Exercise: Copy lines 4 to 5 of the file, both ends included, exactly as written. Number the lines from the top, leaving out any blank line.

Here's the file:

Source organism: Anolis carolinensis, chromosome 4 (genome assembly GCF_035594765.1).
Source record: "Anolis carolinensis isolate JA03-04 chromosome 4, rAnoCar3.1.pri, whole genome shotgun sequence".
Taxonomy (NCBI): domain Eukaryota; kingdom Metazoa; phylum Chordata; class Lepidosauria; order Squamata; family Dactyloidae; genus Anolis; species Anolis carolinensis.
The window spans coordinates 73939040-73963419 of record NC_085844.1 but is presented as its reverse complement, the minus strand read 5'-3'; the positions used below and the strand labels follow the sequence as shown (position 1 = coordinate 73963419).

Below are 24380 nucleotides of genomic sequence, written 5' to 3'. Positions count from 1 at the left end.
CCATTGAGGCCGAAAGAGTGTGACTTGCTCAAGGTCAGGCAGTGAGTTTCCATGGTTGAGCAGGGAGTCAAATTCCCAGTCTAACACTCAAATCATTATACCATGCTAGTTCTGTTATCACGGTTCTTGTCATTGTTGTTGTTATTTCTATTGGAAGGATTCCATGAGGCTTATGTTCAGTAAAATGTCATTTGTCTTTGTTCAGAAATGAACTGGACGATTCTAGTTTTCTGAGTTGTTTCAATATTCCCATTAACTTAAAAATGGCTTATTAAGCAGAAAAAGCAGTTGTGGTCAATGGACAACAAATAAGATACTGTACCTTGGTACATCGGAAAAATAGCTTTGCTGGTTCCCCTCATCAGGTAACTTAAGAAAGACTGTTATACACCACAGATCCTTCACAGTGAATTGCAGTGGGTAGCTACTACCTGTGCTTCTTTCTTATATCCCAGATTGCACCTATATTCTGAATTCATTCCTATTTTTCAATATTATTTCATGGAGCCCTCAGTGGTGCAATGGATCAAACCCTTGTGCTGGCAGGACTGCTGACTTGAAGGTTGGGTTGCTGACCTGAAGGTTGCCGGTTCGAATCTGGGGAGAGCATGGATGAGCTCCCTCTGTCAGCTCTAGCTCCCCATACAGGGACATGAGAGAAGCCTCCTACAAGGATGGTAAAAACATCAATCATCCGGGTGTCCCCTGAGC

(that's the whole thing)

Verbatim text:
The window spans coordinates 73939040-73963419 of record NC_085844.1 but is presented as its reverse complement, the minus strand read 5'-3'; the positions used below and the strand labels follow the sequence as shown (position 1 = coordinate 73963419).

Below are 24380 nucleotides of genomic sequence, written 5' to 3'. Positions count from 1 at the left end.